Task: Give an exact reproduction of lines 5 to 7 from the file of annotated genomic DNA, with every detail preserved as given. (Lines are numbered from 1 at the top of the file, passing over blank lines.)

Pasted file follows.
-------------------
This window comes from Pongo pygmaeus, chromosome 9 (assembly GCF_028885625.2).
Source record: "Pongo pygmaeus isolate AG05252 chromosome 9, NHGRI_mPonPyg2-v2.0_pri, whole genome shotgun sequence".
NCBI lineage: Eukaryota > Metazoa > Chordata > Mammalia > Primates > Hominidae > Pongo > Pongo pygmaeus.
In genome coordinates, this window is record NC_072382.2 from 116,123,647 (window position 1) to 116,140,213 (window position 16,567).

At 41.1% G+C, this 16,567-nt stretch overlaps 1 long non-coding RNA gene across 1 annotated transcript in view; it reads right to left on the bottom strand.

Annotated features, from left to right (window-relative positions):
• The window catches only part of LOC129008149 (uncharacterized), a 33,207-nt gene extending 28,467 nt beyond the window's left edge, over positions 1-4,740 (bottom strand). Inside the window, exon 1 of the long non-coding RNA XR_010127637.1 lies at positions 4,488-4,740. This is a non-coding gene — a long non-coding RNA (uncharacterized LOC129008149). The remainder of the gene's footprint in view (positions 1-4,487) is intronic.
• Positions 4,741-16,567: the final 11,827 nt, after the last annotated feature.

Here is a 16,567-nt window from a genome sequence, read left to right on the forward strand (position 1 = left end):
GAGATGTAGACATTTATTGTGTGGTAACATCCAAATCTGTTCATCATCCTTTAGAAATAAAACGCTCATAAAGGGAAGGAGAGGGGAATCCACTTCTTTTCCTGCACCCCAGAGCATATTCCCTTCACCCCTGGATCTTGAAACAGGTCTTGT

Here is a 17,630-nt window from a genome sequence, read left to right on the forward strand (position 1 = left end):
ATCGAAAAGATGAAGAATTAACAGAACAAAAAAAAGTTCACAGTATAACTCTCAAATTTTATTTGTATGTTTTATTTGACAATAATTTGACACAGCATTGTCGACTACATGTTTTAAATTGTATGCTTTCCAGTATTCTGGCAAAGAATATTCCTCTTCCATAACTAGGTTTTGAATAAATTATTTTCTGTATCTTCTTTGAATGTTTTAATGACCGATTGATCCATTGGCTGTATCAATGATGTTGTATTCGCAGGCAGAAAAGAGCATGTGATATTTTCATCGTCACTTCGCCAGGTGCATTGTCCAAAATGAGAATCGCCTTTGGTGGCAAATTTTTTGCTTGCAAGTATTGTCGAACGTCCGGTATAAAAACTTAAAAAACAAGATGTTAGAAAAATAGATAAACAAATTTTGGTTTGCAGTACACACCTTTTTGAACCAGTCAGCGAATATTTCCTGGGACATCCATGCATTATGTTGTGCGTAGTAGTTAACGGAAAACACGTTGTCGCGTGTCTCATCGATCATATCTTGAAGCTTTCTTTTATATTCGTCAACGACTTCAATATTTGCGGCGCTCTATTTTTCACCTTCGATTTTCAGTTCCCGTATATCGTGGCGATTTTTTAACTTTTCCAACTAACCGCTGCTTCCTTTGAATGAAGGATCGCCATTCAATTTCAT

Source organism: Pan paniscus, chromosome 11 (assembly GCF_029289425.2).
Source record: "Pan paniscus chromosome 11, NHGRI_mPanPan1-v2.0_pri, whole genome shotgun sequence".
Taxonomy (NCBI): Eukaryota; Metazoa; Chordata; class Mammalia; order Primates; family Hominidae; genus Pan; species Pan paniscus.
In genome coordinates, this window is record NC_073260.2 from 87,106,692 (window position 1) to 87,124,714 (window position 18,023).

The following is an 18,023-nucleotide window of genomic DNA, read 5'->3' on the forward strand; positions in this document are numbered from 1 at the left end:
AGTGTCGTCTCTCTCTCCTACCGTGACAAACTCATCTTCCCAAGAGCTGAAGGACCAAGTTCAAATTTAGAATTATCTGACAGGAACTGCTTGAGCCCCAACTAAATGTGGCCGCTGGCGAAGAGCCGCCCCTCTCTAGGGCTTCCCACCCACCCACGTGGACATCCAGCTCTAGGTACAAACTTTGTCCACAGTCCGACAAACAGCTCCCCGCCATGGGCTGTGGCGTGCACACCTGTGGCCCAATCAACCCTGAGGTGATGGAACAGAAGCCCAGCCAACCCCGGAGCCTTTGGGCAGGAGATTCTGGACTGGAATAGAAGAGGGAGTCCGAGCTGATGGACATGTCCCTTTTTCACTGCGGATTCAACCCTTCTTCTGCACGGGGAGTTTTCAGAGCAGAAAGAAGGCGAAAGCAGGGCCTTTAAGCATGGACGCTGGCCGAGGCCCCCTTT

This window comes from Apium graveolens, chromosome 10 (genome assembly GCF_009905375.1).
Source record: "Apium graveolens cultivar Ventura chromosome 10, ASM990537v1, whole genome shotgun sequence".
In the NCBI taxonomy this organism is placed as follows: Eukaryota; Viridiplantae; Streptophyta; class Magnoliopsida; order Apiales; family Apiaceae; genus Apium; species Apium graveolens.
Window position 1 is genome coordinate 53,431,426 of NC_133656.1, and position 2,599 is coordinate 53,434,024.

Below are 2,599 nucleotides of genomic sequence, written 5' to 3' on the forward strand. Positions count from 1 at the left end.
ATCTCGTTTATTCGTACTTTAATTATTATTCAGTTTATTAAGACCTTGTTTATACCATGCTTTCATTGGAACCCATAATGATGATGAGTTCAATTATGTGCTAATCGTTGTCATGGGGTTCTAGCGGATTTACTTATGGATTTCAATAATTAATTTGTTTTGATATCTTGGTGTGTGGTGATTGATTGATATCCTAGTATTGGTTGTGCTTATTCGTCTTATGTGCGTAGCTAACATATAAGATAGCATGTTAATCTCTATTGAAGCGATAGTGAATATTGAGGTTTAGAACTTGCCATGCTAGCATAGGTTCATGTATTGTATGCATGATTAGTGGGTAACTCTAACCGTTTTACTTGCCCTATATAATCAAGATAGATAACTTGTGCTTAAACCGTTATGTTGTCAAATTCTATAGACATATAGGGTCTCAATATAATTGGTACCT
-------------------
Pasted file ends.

At 41.1% G+C, this 16,567-nt stretch overlaps 1 long non-coding RNA gene across 1 annotated transcript in view; it reads right to left on the bottom strand.

Annotated features, from left to right (window-relative positions):
• The window catches only part of LOC129008149 (uncharacterized), a 33,207-nt gene extending 28,467 nt beyond the window's left edge, over positions 1-4,740 (bottom strand). Inside the window, exon 1 of the long non-coding RNA XR_010127637.1 lies at positions 4,488-4,740. This is a non-coding gene — a long non-coding RNA (uncharacterized LOC129008149). The remainder of the gene's footprint in view (positions 1-4,487) is intronic.